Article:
The Moon visits Mercury at dawn and Venus at dusk.
Three planets adorn the evening sky, but you have to look early—and fast—to sight Venus, the brightest one. Although it’s climbing a bit higher each week, the –3.9 magnitude evening “star” is still very low in the west-southwest shortly after sunset. Planets number two and three are much easier. Saturn shines at magnitude 0.5 and is positioned roughly six degrees north of Antares, in the southwest. The ruddy-hued star is ½ magnitude fainter than Saturn. Can you detect the difference? Easternmost of the evening worlds is Mars, which is drifting away from the Saturn/Antares duo. The red planet is now magnitude 0.0 and residing in Sagittarius, just above the spout of the Sagittarius Teapot. Early risers can spot a fourth planet: Mercury. The celestial speedster is reasonably well placed in the morning sky. Rising due east nearly 1½ hours before the Sun, it appears as a –0.5-magnitude point of light in Leo. Catch it while you can!
Jupiter is in conjunction with the Sun today, marking the end of one apparition and the start of another. The big planet will begin to emerge from morning twilight in mid-October.
Mercury is at greatest elongation from the Sun (18 degrees in the morning sky) today. This is the planet’s third, and best, morning apparition of 2016.
This morning a razor thin crescent Moon lies just a little more than one degree below Mercury at dawn. You’ll need a clear view to the east to catch this conjunction, but it should be a fine sight in binoculars or with your eyes alone.
The Moon is new today at 8:11 p.m., EDT.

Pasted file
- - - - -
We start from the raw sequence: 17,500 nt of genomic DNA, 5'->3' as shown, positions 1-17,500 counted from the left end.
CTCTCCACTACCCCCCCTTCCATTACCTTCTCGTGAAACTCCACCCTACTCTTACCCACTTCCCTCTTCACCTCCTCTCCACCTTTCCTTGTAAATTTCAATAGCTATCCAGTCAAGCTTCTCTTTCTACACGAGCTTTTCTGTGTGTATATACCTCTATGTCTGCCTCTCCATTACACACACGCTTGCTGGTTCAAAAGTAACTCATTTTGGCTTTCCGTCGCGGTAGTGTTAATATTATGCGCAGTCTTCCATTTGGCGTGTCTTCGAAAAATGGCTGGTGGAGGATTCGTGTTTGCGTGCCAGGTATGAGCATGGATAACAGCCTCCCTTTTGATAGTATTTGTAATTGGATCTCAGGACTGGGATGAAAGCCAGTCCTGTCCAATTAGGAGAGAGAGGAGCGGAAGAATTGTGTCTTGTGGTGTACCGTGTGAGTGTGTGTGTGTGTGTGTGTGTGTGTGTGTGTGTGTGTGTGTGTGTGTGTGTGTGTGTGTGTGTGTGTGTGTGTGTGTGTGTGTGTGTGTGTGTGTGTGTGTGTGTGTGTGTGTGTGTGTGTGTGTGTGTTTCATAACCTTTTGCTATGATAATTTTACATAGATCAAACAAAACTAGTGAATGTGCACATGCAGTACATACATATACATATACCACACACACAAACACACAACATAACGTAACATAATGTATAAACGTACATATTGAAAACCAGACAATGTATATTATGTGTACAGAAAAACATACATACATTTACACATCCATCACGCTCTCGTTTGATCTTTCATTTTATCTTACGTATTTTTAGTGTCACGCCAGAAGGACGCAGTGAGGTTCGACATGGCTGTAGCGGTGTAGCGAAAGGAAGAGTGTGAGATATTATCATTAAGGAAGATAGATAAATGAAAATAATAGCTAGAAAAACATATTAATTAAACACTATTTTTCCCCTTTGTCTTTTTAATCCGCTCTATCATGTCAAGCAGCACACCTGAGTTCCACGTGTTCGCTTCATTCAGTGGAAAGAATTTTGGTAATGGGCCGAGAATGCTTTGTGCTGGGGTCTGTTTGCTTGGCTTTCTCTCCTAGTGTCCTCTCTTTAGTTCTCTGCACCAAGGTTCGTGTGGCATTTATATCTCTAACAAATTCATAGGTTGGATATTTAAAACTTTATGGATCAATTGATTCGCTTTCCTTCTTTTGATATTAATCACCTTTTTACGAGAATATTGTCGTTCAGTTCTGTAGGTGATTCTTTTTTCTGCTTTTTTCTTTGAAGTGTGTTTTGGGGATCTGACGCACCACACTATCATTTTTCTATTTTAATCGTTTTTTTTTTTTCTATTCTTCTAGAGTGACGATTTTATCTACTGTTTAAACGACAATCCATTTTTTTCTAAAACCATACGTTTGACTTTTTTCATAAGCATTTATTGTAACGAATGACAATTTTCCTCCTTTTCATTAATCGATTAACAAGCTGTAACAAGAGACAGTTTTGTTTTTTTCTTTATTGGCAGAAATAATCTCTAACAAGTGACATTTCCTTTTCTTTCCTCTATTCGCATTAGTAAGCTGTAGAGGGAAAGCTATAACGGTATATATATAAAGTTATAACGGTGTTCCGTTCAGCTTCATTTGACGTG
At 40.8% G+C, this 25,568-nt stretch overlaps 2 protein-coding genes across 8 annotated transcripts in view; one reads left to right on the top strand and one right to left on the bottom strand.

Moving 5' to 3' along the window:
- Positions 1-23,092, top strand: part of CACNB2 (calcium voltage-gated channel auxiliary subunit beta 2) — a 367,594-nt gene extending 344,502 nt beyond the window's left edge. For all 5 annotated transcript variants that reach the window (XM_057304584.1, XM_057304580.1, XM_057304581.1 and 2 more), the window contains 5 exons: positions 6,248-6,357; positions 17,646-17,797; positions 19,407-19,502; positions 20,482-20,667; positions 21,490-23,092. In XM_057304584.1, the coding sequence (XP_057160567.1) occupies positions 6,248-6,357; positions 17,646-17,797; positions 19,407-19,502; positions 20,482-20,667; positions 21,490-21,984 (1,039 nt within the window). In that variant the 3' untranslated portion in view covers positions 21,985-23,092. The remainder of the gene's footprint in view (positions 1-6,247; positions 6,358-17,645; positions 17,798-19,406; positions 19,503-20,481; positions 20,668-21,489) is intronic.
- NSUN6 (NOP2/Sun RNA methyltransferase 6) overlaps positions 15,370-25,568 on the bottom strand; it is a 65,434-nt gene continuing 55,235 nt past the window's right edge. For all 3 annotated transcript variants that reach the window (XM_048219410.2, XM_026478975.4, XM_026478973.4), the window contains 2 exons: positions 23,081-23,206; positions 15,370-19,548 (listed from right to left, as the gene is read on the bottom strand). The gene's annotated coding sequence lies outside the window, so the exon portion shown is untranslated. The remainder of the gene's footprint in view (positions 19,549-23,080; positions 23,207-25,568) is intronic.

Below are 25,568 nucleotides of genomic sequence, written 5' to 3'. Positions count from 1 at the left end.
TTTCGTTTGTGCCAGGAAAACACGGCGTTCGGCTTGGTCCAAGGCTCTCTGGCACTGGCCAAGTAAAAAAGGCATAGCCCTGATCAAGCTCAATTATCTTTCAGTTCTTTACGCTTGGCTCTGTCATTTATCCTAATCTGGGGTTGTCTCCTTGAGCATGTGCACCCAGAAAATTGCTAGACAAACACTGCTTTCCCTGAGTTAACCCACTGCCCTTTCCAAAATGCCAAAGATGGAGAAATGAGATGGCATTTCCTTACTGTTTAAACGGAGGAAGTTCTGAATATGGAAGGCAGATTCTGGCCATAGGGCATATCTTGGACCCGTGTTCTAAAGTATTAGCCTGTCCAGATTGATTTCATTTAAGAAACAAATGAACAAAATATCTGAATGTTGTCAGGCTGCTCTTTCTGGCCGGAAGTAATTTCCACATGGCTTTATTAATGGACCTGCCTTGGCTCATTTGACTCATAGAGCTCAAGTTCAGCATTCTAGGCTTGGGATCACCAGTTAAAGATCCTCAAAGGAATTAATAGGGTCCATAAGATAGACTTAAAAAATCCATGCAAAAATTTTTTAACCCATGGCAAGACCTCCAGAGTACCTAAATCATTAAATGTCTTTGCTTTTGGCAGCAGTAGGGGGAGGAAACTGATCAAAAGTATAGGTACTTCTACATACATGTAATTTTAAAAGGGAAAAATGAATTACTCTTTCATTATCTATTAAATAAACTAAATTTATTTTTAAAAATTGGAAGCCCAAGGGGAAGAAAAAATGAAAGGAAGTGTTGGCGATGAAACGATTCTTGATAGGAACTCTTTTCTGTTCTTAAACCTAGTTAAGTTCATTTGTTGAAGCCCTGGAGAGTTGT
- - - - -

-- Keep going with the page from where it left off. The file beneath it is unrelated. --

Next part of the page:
This evening it’s Venus’s turn to receive a visit from the crescent Moon. The two are visible together low in the west during twilight. The lunar crescent will be positioned roughly four degrees above the planet, so both will fit into the field of view of ordinary binoculars.
The new Moon and (hopefully!) not-too-cold autumn weather over the September 30 – October 2 weekend are an invitation to do some deep-sky observing. One object that always makes me glad fall has arrived is the famed Double Cluster in Perseus. In spite of their prominence, the side-by-side clusters didn’t make into Charles Messier’s well-known list of non-comets. The eastern and western clumps of stars are catalogued, respectively, as NGC884 and NGC869.
To really appreciate the Double Cluster, you have to be able to see both halves at the same time. That means using an instrument capable of providing a field of view around two degrees across. Less than that and the glittering duo begin to lose some of their splendour. This is one example of small telescopes having the advantage over big-aperture light buckets. Even binoculars provide a wonderful view of the Double Cluster and its surroundings. After soaking in the wide-field perspective, try inspecting the component clusters individually with your telescope at moderate magnification. Each cluster is rewarding in its own right and it’s fun to compare them. Which one appeals to you more? And don’t forget to note the striking sprinkle of orange stars scattered among the ice-blue cluster gems. Sights like these make the end of summer just a bit easier to take.
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